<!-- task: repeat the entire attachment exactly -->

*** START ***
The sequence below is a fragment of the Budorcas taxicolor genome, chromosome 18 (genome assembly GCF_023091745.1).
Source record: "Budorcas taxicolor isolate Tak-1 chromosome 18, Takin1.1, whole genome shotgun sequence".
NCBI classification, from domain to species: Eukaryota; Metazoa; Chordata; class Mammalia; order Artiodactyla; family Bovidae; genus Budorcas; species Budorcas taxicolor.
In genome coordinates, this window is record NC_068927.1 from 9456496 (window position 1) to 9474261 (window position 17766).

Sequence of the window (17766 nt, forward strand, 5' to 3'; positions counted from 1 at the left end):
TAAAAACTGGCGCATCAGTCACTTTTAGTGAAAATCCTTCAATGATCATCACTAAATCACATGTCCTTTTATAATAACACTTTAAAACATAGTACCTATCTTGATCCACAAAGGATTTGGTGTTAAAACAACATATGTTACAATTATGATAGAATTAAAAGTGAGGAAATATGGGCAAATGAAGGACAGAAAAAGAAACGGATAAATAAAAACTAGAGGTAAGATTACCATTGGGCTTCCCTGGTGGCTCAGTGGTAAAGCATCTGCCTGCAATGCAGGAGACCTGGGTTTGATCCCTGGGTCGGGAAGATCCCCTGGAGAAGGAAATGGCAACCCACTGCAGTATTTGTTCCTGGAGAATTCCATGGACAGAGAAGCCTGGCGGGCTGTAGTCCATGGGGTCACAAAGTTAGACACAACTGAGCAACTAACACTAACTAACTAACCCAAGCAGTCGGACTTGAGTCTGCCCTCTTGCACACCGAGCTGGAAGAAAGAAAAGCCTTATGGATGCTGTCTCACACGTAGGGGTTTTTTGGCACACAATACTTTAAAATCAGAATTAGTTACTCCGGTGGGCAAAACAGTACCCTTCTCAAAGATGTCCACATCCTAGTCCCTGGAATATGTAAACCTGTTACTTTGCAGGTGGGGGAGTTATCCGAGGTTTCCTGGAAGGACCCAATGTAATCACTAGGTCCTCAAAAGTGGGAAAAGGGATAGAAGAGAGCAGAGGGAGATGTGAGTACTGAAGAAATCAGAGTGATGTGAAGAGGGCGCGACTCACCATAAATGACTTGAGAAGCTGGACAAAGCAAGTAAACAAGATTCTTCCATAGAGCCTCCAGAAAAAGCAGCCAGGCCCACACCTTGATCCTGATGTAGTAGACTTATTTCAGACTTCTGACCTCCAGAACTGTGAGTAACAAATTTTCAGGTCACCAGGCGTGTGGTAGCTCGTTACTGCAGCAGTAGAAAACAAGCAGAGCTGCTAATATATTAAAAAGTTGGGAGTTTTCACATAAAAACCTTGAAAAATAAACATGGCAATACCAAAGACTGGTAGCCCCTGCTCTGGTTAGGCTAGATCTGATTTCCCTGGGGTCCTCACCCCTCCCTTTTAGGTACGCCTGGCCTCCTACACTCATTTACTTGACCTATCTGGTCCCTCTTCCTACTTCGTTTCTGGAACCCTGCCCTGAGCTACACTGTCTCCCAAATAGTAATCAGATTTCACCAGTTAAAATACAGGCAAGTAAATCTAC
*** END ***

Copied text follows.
The sequence below is a fragment of the Budorcas taxicolor genome, chromosome 18 (genome assembly GCF_023091745.1).
Source record: "Budorcas taxicolor isolate Tak-1 chromosome 18, Takin1.1, whole genome shotgun sequence".
NCBI classification, from domain to species: Eukaryota; Metazoa; Chordata; class Mammalia; order Artiodactyla; family Bovidae; genus Budorcas; species Budorcas taxicolor.
In genome coordinates, this window is record NC_068927.1 from 9456496 (window position 1) to 9474261 (window position 17766).

Sequence of the window (17766 nt, forward strand, 5' to 3'; positions counted from 1 at the left end):
TAAAAACTGGCGCATCAGTCACTTTTAGTGAAAATCCTTCAATGATCATCACTAAATCACATGTCCTTTTATAATAACACTTTAAAACATAGTACCTATCTTGATCCACAAAGGATTTGGTGTTAAAACAACATATGTTACAATTATGATAGAATTAAAAGTGAGGAAATATGGGCAAATGAAGGACAGAAAAAGAAACGGATAAATAAAAACTAGAGGTAAGATTACCATTGGGCTTCCCTGGTGGCTCAGTGGTAAAGCATCTGCCTGCAATGCAGGAGACCTGGGTTTGATCCCTGGGTCGGGAAGATCCCCTGGAGAAGGAAATGGCAACCCACTGCAGTATTTGTTCCTGGAGAATTCCATGGACAGAGAAGCCTGGCGGGCTGTAGTCCATGGGGTCACAAAGTTAGACACAACTGAGCAACTAACACTAACTAACTAACCCAAGCAGTCGGACTTGAGTCTGCCCTCTTGCACACCGAGCTGGAAGAAAGAAAAGCCTTATGGATGCTGTCTCACACGTAGGGGTTTTTTGGCACACAATACTTTAAAATCAGAATTAGTTACTCCGGTGGGCAAAACAGTACCCTTCTCAAAGATGTCCACATCCTAGTCCCTGGAATATGTAAACCTGTTACTTTGCAGGTGGGGGAGTTATCCGAGGTTTCCTGGAAGGACCCAATGTAATCACTAGGTCCTCAAAAGTGGGAAAAGGGATAGAAGAGAGCAGAGGGAGATGTGAGTACTGAAGAAATCAGAGTGATGTGAAGAGGGCGCGACTCACCATAAATGACTTGAGAAGCTGGACAAAGCAAGTAAACAAGATTCTTCCATAGAGCCTCCAGAAAAAGCAGCCAGGCCCACACCTTGATCCTGATGTAGTAGACTTATTTCAGACTTCTGACCTCCAGAACTGTGAGTAACAAATTTTCAGGTCACCAGGCGTGTGGTAGCTCGTTACTGCAGCAGTAGAAAACAAGCAGAGCTGCTAATATATTAAAAAGTTGGGAGTTTTCACATAAAAACCTTGAAAAATAAACATGGCAATACCAAAGACTGGTAGCCCCTGCTCTGGTTAGGCTAGATCTGATTTCCCTGGGGTCCTCACCCCTCCCTTTTAGGTACGCCTGGCCTCCTACACTCATTTACTTGACCTATCTGGTCCCTCTTCCTACTTCGTTTCTGGAACCCTGCCCTGAGCTACACTGTCTCCCAAATAGTAATCAGATTTCACCAGTTAAAATACAGGCAAGTAAATCTAC